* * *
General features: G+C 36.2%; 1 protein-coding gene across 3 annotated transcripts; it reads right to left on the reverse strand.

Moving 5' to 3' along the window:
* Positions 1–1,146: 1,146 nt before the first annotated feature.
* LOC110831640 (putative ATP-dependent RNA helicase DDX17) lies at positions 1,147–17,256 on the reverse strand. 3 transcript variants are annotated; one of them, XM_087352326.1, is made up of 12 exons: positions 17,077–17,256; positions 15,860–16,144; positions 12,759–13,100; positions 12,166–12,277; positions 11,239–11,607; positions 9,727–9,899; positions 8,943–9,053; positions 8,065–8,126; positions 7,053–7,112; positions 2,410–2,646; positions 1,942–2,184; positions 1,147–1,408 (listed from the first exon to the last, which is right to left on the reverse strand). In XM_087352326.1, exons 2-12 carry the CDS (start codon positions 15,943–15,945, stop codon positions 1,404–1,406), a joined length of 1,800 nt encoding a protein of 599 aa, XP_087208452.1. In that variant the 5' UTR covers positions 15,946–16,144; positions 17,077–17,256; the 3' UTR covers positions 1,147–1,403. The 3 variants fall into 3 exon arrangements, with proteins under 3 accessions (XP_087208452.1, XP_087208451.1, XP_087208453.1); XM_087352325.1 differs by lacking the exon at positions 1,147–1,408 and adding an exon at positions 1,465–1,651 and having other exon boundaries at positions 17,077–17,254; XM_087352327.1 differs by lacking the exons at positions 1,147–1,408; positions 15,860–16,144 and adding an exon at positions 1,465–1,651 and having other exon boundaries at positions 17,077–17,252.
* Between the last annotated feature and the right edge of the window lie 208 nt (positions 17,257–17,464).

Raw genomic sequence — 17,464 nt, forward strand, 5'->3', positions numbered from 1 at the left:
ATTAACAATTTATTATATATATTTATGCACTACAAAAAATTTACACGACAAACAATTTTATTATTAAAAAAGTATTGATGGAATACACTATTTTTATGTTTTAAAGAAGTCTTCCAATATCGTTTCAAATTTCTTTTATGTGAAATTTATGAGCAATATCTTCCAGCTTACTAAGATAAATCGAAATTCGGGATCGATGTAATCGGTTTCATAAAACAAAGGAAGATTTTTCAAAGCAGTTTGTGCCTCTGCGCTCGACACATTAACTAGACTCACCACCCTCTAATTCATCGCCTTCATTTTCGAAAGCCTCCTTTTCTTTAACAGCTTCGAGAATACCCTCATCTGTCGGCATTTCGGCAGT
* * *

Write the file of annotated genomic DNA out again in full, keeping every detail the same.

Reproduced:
General features: G+C 36.2%; 1 protein-coding gene across 3 annotated transcripts; it reads right to left on the reverse strand.

Moving 5' to 3' along the window:
* Positions 1–1,146: 1,146 nt before the first annotated feature.
* LOC110831640 (putative ATP-dependent RNA helicase DDX17) lies at positions 1,147–17,256 on the reverse strand. 3 transcript variants are annotated; one of them, XM_087352326.1, is made up of 12 exons: positions 17,077–17,256; positions 15,860–16,144; positions 12,759–13,100; positions 12,166–12,277; positions 11,239–11,607; positions 9,727–9,899; positions 8,943–9,053; positions 8,065–8,126; positions 7,053–7,112; positions 2,410–2,646; positions 1,942–2,184; positions 1,147–1,408 (listed from the first exon to the last, which is right to left on the reverse strand). In XM_087352326.1, exons 2-12 carry the CDS (start codon positions 15,943–15,945, stop codon positions 1,404–1,406), a joined length of 1,800 nt encoding a protein of 599 aa, XP_087208452.1. In that variant the 5' UTR covers positions 15,946–16,144; positions 17,077–17,256; the 3' UTR covers positions 1,147–1,403. The 3 variants fall into 3 exon arrangements, with proteins under 3 accessions (XP_087208452.1, XP_087208451.1, XP_087208453.1); XM_087352325.1 differs by lacking the exon at positions 1,147–1,408 and adding an exon at positions 1,465–1,651 and having other exon boundaries at positions 17,077–17,254; XM_087352327.1 differs by lacking the exons at positions 1,147–1,408; positions 15,860–16,144 and adding an exon at positions 1,465–1,651 and having other exon boundaries at positions 17,077–17,252.
* Between the last annotated feature and the right edge of the window lie 208 nt (positions 17,257–17,464).

Raw genomic sequence — 17,464 nt, forward strand, 5'->3', positions numbered from 1 at the left:
ATTAACAATTTATTATATATATTTATGCACTACAAAAAATTTACACGACAAACAATTTTATTATTAAAAAAGTATTGATGGAATACACTATTTTTATGTTTTAAAGAAGTCTTCCAATATCGTTTCAAATTTCTTTTATGTGAAATTTATGAGCAATATCTTCCAGCTTACTAAGATAAATCGAAATTCGGGATCGATGTAATCGGTTTCATAAAACAAAGGAAGATTTTTCAAAGCAGTTTGTGCCTCTGCGCTCGACACATTAACTAGACTCACCACCCTCTAATTCATCGCCTTCATTTTCGAAAGCCTCCTTTTCTTTAACAGCTTCGAGAATACCCTCATCTGTCGGCATTTCGGCAGT